Over the weekend, we published an analysis from Citigroup looking at how long after the yield curve inverts do investors “have to worry.” The results were interesting: as Citi wrote, while sometimes inversion provides a timely signal for the economic cycle a la 2000, “where Professor Curve predicted almost the ding-dong high in the SPX”, other times, like the 2006 inversion, dished up 7 months of pain for equity bears, with 18% further upside for the SPX. The same occurred for the 1989 episode where equities continued to rally 22% into the 1990 recession.
Whatever the timeframe between inversion and subsequent events, however, the curve first has to invert. So when will that happen. One bank provided a surprising answer earlier this week, when Morgan Stanley forecast a “completely flat” yield curve around the time of the FOMC’s September meeting.
Now, in its 2018 rates outlook, BMO’s Ian Lyngen and Aaron Kohli have unveiled a far more aggressive forecast, warning that there is a “risk of an inverted 2s/10s curve as early as the March meeting – if not, then by June.”
Here are the details, as excerpted from the report:
As we contemplate our Treasury market call for 2018, 10-year yields are at 2.35% — not dissimilar to the end of 2016 (2.44%), 2015 (2.27%), and 2014 (2.17%). While the yearly figures suggest that there has been a gentle upward grind in yields, in fact the path has been more volatile and along the way 10s managed to reach 2.63% during 2017 on the back of Trump-o-nomics euphoria, only to retrace to as low as 2.016% as geopolitical risks combined with the realities of lowflation. Our primary focus for 2018 will be on the shape of the yield curve and we expect that as the Fed’s hiking campaign soldiers on, the most material risk is that monetary policy inverts the 2s/10s curve more quickly than anticipated. We have 10-year yields penciled in as closing 2018 at 2.40%, but not before a test of the bottom of the recent range (2.00%) and the risk of an inverted 2s/10s curve as early as the March meeting – if not, then by June.
While we’ve been focused on this risk since September ‘17 when the Fed signaled its intension to push forward despite realized inflation, it has become increasingly consensus – a dynamic that always gets us nervous, but we’re nonetheless convinced of the fundamentals behind the call. If anything, the newfound popularity of the forecast leaves us open to an inversion earlier in 2018, which will subsequently be followed by a resteepening.
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We are certainly cognizant that forecasting 10-year yields will end next year at 2.40% after spiking in the first quarter only to rally throughout the summer months is consistent with the seasonal patterns and doesn’t represent an exciting break from the norm. As we watch the market trade a version of effectively the same tax reform deal for the fourth time and 10-year yields unable to even touch the 2.64% peak achieved immediately in the wake of Trump’s election, we find ourselves content to continue playing the range for the time being.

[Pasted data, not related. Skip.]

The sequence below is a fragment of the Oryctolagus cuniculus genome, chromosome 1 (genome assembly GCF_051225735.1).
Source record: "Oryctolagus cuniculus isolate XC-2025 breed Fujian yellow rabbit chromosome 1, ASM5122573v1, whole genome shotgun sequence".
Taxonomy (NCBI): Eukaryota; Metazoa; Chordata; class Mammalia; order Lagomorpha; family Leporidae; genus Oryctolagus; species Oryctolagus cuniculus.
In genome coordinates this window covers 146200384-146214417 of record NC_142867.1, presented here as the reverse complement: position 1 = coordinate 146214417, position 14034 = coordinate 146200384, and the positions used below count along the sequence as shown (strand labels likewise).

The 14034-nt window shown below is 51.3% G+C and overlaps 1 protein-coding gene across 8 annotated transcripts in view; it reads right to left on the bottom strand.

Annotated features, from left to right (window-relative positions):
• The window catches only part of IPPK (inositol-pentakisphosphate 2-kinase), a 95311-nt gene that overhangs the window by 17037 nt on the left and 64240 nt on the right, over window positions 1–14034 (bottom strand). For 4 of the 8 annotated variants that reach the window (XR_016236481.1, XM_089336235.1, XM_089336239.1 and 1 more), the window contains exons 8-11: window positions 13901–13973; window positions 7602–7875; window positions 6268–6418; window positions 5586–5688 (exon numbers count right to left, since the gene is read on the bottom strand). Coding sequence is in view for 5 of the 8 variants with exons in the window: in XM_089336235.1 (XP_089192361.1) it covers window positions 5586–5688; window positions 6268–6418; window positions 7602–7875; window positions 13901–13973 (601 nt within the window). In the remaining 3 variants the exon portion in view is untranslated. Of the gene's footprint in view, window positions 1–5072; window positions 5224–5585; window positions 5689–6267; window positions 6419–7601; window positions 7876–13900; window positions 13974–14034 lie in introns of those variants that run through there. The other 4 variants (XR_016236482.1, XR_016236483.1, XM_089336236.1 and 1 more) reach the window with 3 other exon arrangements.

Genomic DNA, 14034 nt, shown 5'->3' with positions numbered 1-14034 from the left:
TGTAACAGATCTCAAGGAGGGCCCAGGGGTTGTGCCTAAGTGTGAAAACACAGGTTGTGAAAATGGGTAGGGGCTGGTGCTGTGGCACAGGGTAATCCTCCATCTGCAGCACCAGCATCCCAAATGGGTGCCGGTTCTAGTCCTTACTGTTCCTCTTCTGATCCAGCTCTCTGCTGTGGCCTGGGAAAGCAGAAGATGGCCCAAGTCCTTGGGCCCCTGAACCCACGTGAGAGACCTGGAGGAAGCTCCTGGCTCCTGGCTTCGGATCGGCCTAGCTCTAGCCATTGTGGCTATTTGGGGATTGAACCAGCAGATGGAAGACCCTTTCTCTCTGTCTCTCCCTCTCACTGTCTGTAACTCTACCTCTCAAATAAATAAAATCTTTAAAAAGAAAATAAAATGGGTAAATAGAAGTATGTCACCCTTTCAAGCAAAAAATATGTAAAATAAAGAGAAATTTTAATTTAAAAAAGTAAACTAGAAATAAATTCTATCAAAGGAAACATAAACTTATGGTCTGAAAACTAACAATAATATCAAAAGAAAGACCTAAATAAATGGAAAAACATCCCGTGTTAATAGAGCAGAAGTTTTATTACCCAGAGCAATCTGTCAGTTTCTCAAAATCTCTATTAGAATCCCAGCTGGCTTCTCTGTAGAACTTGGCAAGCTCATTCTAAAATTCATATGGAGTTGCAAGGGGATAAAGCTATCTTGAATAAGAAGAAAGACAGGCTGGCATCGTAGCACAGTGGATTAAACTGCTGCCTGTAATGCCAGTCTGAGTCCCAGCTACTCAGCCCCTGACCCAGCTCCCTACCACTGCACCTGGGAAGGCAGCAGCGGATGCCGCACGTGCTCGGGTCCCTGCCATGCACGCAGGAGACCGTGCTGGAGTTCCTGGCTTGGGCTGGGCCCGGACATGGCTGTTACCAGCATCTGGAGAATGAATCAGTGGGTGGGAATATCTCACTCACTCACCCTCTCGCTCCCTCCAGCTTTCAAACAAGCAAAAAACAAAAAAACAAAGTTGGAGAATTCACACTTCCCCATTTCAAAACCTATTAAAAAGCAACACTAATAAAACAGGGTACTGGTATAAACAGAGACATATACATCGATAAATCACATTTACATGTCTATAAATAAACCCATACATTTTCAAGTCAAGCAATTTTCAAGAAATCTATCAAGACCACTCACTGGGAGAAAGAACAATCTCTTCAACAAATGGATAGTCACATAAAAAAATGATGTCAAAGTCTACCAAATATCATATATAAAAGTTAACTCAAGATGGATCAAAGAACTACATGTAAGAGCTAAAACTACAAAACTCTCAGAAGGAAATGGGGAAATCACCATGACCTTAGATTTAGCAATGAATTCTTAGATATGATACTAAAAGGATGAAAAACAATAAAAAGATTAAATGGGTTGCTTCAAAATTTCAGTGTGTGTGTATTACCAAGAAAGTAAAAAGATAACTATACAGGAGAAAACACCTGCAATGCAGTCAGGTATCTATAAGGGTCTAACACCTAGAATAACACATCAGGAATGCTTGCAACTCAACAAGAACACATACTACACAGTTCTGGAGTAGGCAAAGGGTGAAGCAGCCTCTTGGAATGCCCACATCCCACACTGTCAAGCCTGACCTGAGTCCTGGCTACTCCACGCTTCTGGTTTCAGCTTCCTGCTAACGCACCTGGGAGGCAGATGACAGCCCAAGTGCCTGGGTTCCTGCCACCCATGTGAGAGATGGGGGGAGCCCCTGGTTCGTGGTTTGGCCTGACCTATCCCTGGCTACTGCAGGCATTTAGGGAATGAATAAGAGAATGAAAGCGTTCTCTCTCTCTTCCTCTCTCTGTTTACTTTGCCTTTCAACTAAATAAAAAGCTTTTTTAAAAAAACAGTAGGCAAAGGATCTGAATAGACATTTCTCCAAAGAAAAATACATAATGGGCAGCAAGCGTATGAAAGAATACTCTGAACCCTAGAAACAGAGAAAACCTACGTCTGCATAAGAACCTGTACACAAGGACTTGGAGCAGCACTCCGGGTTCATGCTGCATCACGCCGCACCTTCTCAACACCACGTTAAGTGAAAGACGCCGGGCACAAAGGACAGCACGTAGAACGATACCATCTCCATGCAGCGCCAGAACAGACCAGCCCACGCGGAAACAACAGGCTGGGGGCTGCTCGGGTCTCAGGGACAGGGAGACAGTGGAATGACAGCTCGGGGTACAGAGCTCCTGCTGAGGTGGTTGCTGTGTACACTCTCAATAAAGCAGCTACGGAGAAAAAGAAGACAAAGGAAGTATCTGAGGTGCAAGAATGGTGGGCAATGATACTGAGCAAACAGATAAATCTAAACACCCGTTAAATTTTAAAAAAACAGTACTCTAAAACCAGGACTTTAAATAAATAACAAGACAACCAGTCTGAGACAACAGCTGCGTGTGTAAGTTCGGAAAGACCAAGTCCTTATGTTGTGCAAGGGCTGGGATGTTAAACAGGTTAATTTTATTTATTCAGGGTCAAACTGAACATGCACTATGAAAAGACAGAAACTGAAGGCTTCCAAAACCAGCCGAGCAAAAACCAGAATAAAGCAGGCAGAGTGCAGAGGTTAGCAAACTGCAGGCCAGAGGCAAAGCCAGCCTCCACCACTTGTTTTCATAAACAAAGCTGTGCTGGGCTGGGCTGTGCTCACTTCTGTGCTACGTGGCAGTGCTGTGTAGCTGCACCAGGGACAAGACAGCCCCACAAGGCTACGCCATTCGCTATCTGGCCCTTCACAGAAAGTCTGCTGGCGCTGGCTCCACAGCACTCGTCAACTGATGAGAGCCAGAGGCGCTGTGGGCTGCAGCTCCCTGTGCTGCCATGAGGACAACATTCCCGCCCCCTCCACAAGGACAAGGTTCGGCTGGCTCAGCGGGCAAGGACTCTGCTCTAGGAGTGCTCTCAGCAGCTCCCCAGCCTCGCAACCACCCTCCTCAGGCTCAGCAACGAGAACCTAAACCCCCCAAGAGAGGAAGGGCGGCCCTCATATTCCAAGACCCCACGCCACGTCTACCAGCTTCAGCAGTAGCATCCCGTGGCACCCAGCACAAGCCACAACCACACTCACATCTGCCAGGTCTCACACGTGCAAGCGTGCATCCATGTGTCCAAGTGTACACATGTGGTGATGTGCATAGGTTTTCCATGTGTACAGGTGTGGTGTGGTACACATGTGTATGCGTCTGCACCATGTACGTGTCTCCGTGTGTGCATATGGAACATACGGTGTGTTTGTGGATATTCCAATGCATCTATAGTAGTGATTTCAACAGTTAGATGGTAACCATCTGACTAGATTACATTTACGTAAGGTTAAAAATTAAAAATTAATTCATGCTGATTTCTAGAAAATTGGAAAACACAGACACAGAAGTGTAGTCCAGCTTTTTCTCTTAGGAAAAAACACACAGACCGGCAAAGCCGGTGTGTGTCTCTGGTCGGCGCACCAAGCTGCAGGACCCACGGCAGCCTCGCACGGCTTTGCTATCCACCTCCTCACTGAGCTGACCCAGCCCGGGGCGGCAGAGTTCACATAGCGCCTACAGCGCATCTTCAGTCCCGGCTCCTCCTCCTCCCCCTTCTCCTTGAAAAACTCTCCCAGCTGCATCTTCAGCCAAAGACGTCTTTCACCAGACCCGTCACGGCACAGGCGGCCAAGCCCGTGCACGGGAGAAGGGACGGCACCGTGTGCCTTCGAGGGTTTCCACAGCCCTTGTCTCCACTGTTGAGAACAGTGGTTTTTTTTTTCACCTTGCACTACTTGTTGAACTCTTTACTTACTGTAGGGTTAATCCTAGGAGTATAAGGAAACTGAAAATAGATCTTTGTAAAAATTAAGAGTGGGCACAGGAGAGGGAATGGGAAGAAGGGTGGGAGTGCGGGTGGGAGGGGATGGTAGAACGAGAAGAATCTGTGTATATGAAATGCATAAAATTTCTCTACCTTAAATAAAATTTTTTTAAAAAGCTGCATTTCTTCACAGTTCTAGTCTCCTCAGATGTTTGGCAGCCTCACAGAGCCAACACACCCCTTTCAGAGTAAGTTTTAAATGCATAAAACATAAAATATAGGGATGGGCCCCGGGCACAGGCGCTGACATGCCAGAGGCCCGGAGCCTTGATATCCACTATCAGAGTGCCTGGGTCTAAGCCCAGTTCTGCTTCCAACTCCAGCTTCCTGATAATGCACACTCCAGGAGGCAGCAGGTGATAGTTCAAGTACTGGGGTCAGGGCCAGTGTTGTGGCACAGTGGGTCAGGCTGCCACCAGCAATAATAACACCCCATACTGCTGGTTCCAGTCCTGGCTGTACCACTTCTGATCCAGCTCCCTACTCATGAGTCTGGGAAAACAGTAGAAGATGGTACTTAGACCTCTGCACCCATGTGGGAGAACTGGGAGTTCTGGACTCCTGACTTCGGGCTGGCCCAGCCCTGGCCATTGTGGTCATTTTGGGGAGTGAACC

As BMO adds, “the inflection point will be a result of either the real economy falling far short of the Committee’s expectations or a moment when the Fed effectively blinks via a pause in the tightening campaign. The outcome of either event will be a flattening out of the OIS curve and the resteepening of 5s/30s. If 5s/30s is the coalmine canary of monetary policy expectations in the current environment, then the bullish steepening that followed a dovish read on the November FOMC meeting Minutes is a useful roadmap for the return of term premium.”
BMO sees one case in which the curve steepens:
the curve will steepen out and term-premium will return if the Powell-Fed sees unexpectedly high inflation and doesn’t step-up the hawkish rhetoric – implicitly or explicitly signaling a willingness to let the economy ‘run hot’ for a time. An alternative method for getting term-premium back would be to alter the Fed’s communication strategy so drastically as to leave the market uncertain as to how the Fed will address the developments in the real economy – said more directly: dropping the dot-plot and forward rates guidance.
However, as the authors concede, “we seriously doubt this is in the cards and only offer it as an example of the degree of change in the Fed’s behavior that it would take to reintroduce volatility in the longer end of the Treasury curve (10s and 30s).”
Ultimately, the conclusion is simple: “whenever the Fed is actively engaged in raising rates the curve simply continues to flatten even with an acceleration of inflation.” And if BMO is right, the Fed’s rate hike cycle has roughly 2 more quarters to go.